Pancake Nutritional Facts

Girl about to enjoy a stack of pancakes
A young girl is about to dive into a stack of pancakes. (Image: amanaimagesRF/amana images/Getty Images)

Since the primary ingredient in pancakes is flour, carbohydrates make up the majority of the calories contained in pancakes. The incorporation of eggs, buttermilk and oil contribute an insignificant amount of fat and protein. Nutritional information is provided for plain pancakes measuring 6 inches in diameter. However, the addition of supplemental ingredients, such as chocolate chips, fresh fruit, butter and syrup, may significantly impact the pancake's nutritional content.

Calories

According to the USDA Nutrient Data Laboratory, one pancake contains 149 calories. Seventy-six percent of those calories are from carbohydrates, 11 percent are from protein and the remaining 13 percent constitute calories derived from fat. Since the average American prefers to enjoy pancakes with syrup and butter, this must also be factored into the equation. One pancake with 2 tbsp. of syrup and 2 tbsp. of butter makes the calorie count climb to 355. The calories from carbohydrates and protein have been reduced while the calories from fat have increased to 34 percent.

Carbohydrates & Fiber

The carbohydrate content of one pancake is high, and its fiber content is low. One pancake has 28.26 g of carbohydrates and 1 g of fiber. Although the fiber content is low, pancake recipes may be altered to increase fiber. Adding a few tablespoons of chia seeds or flaxseeds will give the pancakes a fiber boost. Furthermore, whole-wheat pancakes make a suitable substitute for plain pancakes -- one whole-wheat pancake contains 3.6 g of fiber.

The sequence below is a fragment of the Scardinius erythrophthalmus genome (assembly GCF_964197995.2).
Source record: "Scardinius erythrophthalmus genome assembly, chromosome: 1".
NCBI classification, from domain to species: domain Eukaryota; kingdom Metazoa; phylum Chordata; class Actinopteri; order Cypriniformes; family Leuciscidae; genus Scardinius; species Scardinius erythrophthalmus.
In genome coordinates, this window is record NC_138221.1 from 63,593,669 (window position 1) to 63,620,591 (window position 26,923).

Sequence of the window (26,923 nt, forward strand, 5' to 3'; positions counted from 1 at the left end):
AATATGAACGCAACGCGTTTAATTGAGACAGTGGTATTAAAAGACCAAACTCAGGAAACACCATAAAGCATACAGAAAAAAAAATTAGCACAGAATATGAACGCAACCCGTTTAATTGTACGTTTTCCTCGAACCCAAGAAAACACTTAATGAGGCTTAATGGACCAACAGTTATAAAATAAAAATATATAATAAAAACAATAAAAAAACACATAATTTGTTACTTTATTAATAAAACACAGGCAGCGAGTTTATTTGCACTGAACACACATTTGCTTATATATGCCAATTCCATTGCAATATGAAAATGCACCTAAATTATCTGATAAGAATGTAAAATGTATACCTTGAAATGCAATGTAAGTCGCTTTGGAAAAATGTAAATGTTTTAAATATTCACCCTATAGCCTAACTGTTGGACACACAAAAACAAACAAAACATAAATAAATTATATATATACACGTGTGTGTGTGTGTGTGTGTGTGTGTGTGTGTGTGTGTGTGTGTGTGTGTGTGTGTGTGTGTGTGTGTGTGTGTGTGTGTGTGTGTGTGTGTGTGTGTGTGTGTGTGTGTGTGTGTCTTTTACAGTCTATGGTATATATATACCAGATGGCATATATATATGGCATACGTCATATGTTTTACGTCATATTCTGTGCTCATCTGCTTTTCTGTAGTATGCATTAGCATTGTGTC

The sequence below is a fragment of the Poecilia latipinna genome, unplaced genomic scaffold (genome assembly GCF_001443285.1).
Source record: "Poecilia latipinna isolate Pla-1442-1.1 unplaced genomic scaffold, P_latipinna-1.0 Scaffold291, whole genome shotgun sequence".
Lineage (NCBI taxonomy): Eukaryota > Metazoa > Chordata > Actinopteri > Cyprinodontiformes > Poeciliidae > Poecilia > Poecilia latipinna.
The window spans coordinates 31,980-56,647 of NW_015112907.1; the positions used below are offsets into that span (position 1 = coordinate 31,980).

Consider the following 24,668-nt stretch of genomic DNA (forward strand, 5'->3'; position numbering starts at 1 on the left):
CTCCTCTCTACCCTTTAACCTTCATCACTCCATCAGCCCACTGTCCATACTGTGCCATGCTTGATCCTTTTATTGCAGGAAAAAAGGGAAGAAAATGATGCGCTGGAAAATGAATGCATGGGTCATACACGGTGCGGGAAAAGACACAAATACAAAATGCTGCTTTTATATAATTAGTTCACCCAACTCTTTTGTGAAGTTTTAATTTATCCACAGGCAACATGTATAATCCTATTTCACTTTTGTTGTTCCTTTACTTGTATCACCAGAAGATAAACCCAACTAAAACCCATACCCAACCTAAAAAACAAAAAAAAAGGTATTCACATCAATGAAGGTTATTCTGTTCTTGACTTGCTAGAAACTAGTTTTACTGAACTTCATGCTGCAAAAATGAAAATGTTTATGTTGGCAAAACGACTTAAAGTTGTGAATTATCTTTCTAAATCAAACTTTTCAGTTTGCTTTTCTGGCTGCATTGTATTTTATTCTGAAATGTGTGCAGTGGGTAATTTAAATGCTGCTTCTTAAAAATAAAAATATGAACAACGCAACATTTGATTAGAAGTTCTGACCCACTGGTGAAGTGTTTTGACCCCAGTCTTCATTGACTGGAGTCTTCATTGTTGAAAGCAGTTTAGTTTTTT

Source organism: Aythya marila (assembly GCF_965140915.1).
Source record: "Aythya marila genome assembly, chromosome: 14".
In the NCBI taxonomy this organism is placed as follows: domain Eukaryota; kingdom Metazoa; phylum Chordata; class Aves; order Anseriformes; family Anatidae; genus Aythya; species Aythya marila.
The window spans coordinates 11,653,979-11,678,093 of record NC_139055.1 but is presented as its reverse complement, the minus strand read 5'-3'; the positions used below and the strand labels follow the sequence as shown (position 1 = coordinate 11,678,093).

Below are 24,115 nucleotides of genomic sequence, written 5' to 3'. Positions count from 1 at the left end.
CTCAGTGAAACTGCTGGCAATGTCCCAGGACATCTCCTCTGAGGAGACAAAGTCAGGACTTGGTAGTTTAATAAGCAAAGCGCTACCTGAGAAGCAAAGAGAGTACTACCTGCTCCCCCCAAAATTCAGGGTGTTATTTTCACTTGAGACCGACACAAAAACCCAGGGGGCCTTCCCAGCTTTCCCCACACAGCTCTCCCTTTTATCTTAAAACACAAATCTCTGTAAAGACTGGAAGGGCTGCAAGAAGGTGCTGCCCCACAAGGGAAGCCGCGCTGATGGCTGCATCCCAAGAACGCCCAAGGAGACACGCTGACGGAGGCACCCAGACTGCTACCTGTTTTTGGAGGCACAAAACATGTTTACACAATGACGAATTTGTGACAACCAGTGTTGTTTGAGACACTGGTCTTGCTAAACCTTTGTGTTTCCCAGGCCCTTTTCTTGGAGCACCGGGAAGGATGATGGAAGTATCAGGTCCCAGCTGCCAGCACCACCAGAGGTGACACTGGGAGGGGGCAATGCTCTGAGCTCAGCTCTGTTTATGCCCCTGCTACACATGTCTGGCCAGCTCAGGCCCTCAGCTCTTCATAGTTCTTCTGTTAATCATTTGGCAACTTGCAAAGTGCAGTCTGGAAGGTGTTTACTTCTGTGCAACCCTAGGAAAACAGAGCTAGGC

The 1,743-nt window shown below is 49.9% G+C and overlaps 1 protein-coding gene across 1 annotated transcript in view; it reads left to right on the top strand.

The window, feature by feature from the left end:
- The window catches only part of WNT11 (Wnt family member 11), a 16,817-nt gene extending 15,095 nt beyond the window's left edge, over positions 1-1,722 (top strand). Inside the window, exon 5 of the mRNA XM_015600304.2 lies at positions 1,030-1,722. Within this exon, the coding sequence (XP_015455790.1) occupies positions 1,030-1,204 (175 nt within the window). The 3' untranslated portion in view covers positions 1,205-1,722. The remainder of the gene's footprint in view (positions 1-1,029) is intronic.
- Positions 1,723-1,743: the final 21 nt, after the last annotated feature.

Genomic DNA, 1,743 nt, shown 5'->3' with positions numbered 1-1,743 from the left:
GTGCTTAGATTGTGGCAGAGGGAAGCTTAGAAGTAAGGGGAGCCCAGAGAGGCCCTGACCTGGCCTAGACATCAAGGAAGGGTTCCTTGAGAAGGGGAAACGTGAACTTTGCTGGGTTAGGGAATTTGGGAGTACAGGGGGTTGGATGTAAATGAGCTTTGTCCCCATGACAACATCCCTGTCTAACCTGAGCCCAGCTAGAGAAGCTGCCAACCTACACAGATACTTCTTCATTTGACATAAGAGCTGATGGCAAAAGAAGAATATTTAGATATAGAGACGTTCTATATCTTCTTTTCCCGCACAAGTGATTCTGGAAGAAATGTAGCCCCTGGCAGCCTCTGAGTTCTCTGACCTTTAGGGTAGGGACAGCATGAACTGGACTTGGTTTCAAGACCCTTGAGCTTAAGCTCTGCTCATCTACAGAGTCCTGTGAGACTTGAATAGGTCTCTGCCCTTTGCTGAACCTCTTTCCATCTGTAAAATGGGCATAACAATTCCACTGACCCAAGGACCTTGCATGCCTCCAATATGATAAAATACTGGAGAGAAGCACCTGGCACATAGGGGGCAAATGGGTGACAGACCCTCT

Protein & Fat

One pancake has 4 g of protein and 1.9 g of fat. While these numbers appear low, many individuals opt to eat two or three pancakes at a time, doubling or tripling the amount of protein and fat. However, if one pancake is enough, consider adding a side of eggs to the dish to get an adequate intake of protein. To incorporate more protein and healthy fats into the breakfast, consider swapping butter, which is high in artery-clogging saturated fats, with almond butter.

Minerals & Vitamins

Pancakes are abundant in minerals and vitamins -- in particular, phosphorus, selenium and B vitamins. One pancake satisfies 37 percent of the daily allowance of phosphorus and 19 percent of the daily allowance of selenium. Phosphorus is essential for bone and tooth health while selenium is a type of antioxidant that prevents free radicals from causing cellular harm to your body. B vitamins, such as riboflavin and thiamin, promote a healthy nervous system and stimulate the production of red blood cells.

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